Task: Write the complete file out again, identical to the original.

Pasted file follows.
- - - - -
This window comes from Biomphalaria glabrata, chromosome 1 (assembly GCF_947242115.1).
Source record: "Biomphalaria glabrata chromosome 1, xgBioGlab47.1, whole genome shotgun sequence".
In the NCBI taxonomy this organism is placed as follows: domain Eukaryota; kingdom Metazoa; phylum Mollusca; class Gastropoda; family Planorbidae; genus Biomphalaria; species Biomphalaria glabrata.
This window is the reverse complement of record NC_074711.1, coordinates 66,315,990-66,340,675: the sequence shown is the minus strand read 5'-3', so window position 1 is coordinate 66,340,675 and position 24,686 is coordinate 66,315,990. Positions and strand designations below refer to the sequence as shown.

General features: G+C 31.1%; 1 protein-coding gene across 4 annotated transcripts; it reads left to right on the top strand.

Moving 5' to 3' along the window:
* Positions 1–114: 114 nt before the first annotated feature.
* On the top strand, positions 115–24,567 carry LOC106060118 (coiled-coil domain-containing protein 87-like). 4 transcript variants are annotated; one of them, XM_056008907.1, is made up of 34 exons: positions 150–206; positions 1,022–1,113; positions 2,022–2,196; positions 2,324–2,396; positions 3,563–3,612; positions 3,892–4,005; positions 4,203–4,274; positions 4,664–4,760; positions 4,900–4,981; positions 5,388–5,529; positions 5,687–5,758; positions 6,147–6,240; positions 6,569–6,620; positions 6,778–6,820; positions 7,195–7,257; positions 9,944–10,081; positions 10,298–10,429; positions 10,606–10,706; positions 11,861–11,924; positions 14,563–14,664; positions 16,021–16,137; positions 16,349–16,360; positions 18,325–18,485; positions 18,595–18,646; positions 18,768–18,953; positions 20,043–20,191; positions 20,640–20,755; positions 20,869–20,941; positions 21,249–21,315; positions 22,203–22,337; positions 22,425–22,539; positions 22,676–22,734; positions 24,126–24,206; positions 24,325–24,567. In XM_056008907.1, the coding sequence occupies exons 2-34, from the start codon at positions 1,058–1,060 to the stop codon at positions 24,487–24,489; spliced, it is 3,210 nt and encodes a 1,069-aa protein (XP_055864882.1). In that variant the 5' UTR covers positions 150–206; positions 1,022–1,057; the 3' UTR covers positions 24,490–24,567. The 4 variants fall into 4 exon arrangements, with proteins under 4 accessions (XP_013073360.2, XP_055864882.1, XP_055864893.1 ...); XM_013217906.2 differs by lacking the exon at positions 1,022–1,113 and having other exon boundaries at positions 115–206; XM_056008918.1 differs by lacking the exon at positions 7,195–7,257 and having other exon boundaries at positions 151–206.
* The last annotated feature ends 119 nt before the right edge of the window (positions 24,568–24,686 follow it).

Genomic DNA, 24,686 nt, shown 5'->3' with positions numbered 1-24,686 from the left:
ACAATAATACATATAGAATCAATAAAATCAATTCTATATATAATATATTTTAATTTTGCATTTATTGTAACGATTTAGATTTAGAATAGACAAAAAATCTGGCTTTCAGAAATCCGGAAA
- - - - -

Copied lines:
This window comes from Biomphalaria glabrata, chromosome 1 (assembly GCF_947242115.1).
Source record: "Biomphalaria glabrata chromosome 1, xgBioGlab47.1, whole genome shotgun sequence".
In the NCBI taxonomy this organism is placed as follows: domain Eukaryota; kingdom Metazoa; phylum Mollusca; class Gastropoda; family Planorbidae; genus Biomphalaria; species Biomphalaria glabrata.
This window is the reverse complement of record NC_074711.1, coordinates 66,315,990-66,340,675: the sequence shown is the minus strand read 5'-3', so window position 1 is coordinate 66,340,675 and position 24,686 is coordinate 66,315,990. Positions and strand designations below refer to the sequence as shown.

General features: G+C 31.1%; 1 protein-coding gene across 4 annotated transcripts; it reads left to right on the top strand.

Moving 5' to 3' along the window:
* Positions 1–114: 114 nt before the first annotated feature.
* On the top strand, positions 115–24,567 carry LOC106060118 (coiled-coil domain-containing protein 87-like). 4 transcript variants are annotated; one of them, XM_056008907.1, is made up of 34 exons: positions 150–206; positions 1,022–1,113; positions 2,022–2,196; positions 2,324–2,396; positions 3,563–3,612; positions 3,892–4,005; positions 4,203–4,274; positions 4,664–4,760; positions 4,900–4,981; positions 5,388–5,529; positions 5,687–5,758; positions 6,147–6,240; positions 6,569–6,620; positions 6,778–6,820; positions 7,195–7,257; positions 9,944–10,081; positions 10,298–10,429; positions 10,606–10,706; positions 11,861–11,924; positions 14,563–14,664; positions 16,021–16,137; positions 16,349–16,360; positions 18,325–18,485; positions 18,595–18,646; positions 18,768–18,953; positions 20,043–20,191; positions 20,640–20,755; positions 20,869–20,941; positions 21,249–21,315; positions 22,203–22,337; positions 22,425–22,539; positions 22,676–22,734; positions 24,126–24,206; positions 24,325–24,567. In XM_056008907.1, the coding sequence occupies exons 2-34, from the start codon at positions 1,058–1,060 to the stop codon at positions 24,487–24,489; spliced, it is 3,210 nt and encodes a 1,069-aa protein (XP_055864882.1). In that variant the 5' UTR covers positions 150–206; positions 1,022–1,057; the 3' UTR covers positions 24,490–24,567. The 4 variants fall into 4 exon arrangements, with proteins under 4 accessions (XP_013073360.2, XP_055864882.1, XP_055864893.1 ...); XM_013217906.2 differs by lacking the exon at positions 1,022–1,113 and having other exon boundaries at positions 115–206; XM_056008918.1 differs by lacking the exon at positions 7,195–7,257 and having other exon boundaries at positions 151–206.
* The last annotated feature ends 119 nt before the right edge of the window (positions 24,568–24,686 follow it).

Genomic DNA, 24,686 nt, shown 5'->3' with positions numbered 1-24,686 from the left:
ACAATAATACATATAGAATCAATAAAATCAATTCTATATATAATATATTTTAATTTTGCATTTATTGTAACGATTTAGATTTAGAATAGACAAAAAATCTGGCTTTCAGAAATCCGGAAA